2022-05-24. Some Elephants Are Getting Too Much Plastic in Their Diets. By Joshua Rapp Learn, The New York Times. Excerpt: Some Asian elephants… sneak into dumps near human settlements at the edges of their forest habitats and quickly gobble up garbage — plastic utensils, packaging and all. …elephants are transporting plastic and other human garbage deep into forests in parts of India. “When they defecate, the plastic comes out of the dung and gets deposited in the forest,” said Gitanjali Katlam, an ecological researcher in India. While a lot of research has been conducted on the spread of plastics from human pollution into the world’s oceans and seas, considerably less is known about how such waste moves with wildlife on land. But elephants are important seed dispersers, and research published this month in the Journal for Nature Conservation shows that the same process that keeps ecosystems functioning might carry human-made pollutants into national parks and other wild areas. This plastic could have negative effects on the health of elephants and other species that have consumed the material once it has passed through the large mammals’ digestive systems. [] 

2022-05-05. US is recycling just 5% of its plastic waste, studies show. By Katharine Gammon, The Guardian. Excerpt: When most people toss a plastic bottle or cup into the recycling bin, they assume that means the plastic is recycled – but a new report lays bare how rarely that actually happens. According to the Last Beach Cleanup and Beyond Plastics, the organization behind the report released on Wednesday, the recycling rate for post-consumer plastic was just 5% to 6% in 2021. The Department of Energy also released a research paper this week, which analyzed data from 2019, and came to the same number: only 5% of plastics are being recycled. The researchers on that report wrote that landfilled plastic waste in the United States has been on the rise for many reasons, including “low recycling rates, population growth, consumer preference for single-use plastics, and low disposal fees in certain parts of the country”, according to a press release.… []

2022-05-04. Projected environmental benefits of replacing beef with microbial protein. By Florian HumpenöderBenjamin Leon BodirskyIsabelle WeindlHermann Lotze-CampenTomas Linder & Alexander PoppNature volume 605, pages 90–96 (2022). Abstract: Ruminant meat provides valuable protein to humans, but livestock production has many negative environmental impacts, especially in terms of deforestation, greenhouse gas emissions, water use and eutrophication1. In addition to a dietary shift towards plant-based diets2, imitation products, including plant-based meat, cultured meat and fermentation-derived microbial protein (MP), have been proposed as means to reduce the externalities of livestock production3,4,5,6,7. Life cycle assessment (LCA) studies have estimated substantial environmental benefits of MP, produced in bioreactors using sugar as feedstock, especially compared to ruminant meat3,7. Here we present an analysis of MP as substitute for ruminant meat in forward-looking global land-use scenarios towards 2050. …substituting 20% of per-capita ruminant meat consumption with MP globally by 2050 (on a protein basis) offsets future increases in global pasture area, cutting annual deforestation and related CO2 emissions roughly in half, while also lowering methane emissions.… []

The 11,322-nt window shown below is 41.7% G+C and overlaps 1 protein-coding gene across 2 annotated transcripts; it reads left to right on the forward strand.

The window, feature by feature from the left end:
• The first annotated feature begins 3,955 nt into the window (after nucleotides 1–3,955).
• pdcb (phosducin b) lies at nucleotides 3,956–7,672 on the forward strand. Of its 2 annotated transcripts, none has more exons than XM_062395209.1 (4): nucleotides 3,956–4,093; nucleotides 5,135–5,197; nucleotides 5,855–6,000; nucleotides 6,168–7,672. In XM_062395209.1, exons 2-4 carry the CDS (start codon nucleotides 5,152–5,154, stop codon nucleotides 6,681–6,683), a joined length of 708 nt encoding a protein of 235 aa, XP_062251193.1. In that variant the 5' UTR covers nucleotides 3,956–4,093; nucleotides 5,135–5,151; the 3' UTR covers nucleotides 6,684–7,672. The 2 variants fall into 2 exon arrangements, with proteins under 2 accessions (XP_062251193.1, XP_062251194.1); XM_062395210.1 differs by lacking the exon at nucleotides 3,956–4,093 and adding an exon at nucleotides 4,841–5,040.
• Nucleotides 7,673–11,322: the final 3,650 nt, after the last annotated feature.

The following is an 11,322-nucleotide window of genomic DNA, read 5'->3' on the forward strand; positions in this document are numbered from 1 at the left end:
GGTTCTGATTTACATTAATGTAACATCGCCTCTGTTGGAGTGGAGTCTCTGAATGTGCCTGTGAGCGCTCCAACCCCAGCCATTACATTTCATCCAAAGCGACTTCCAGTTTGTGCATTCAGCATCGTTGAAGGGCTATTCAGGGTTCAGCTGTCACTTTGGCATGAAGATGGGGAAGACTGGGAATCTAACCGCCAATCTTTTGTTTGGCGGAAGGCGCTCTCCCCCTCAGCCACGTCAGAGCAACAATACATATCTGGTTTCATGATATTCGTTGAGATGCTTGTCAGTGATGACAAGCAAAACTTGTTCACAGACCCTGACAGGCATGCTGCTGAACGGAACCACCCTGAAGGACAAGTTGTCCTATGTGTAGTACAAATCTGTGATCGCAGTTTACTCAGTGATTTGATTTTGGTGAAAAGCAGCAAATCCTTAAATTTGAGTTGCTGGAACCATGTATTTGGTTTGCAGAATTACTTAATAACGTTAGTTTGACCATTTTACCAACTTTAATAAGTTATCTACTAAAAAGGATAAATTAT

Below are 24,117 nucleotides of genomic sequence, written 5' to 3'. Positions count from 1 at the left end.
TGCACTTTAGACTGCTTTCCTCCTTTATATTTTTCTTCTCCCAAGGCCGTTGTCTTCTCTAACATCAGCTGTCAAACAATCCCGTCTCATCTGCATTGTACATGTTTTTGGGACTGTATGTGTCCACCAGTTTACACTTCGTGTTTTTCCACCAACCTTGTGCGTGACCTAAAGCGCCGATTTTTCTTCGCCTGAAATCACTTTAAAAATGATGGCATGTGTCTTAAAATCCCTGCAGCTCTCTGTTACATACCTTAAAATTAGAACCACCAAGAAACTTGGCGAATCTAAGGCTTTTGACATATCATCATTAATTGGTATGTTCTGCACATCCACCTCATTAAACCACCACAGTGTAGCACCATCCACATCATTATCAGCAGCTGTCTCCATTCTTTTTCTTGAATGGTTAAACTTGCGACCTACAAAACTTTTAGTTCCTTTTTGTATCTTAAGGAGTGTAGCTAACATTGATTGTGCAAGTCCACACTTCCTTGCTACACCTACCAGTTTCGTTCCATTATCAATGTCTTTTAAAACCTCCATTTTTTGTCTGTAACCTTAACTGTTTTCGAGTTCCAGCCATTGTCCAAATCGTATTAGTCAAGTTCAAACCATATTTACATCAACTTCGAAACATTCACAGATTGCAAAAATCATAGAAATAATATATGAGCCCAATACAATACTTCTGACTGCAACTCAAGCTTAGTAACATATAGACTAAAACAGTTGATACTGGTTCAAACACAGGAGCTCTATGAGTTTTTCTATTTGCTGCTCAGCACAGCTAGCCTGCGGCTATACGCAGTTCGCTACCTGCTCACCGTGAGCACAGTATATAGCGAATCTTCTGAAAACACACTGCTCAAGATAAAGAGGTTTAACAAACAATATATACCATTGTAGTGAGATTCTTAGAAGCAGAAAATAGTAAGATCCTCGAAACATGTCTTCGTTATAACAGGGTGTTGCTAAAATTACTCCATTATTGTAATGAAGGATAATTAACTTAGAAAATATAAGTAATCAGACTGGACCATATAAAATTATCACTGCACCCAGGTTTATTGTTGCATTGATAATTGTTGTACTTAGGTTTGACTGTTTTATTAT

2022-04-27. Postcards from Kamikatsu, Japan’s ‘zero-waste’ town. By Michelle Ye Hee Lee and Julia Mio Inuma, The Washington Post. Excerpt: KAMIKATSU, Japan — Tucked away in the mountains of Japan’s Shikoku island, a town of about 1,500 residents is on an ambitious path toward a zero-waste life. In 2003, Kamikatsu became the first municipality in Japan to make a zero-waste declaration. Since then, the town has transformed its open-air burning practices used for waste disposal into a system of buying, consuming and discarding with the goal of reaching carbon neutrality. Now, the town estimates it is more than 80 percent of its way toward meeting that goal by 2030. …The Zero Waste Center is the town’s recycling facility, where residents can sort their garbage into 45 categories — there are nine ways to sort paper products alone — before they toss the rest into a pile for the incinerators. Residents clean and dry dirty items so they are suitable for recycling.… []

2022-03-08. Road Salts Linked to High Sodium Levels in Tap Water. By Sarah Stanley, Eos/AGU. Excerpt: When snowstorms hit, deicing agents such as road salts and brine help keep streets and walkways open. However, some deicers release sodium and chloride into the surrounding environment. Links between elevated sodium intake and human health risks, such as high blood pressure, are well established. The effects of deicers on drinking water, however, have been less clear. Now, evidence reported by Cruz et al. supports a link between deicers and elevated sodium levels in drinking water, with concentrations in the Philadelphia region sometimes surpassing recommended limits for people on sodium-restricted diets. The new study adds a public health perspective to research that has focused primarily on the harmful effects of deicers on freshwater aquatic animals, including amphibians and benthic macroinvertebrates.… []

2022-03-08. The largest remaining tall-grass prairie in Texas is getting solar panels. Environmentalists can’t stop it. By Mary Beth Gahan, The Washington Post. Excerpt: A solar facility on a 3,594-acre tract of land has environmental groups searching for a way to save what they consider a living museum …“We recognize the importance of this native prairie ecosystem,” said Daniel Willard, a biodiversity specialist at Orsted. “One of the best ways to protect biodiversity is the development of clean energy, and we are taking several steps to ensure that development is done in balance with nature.”… []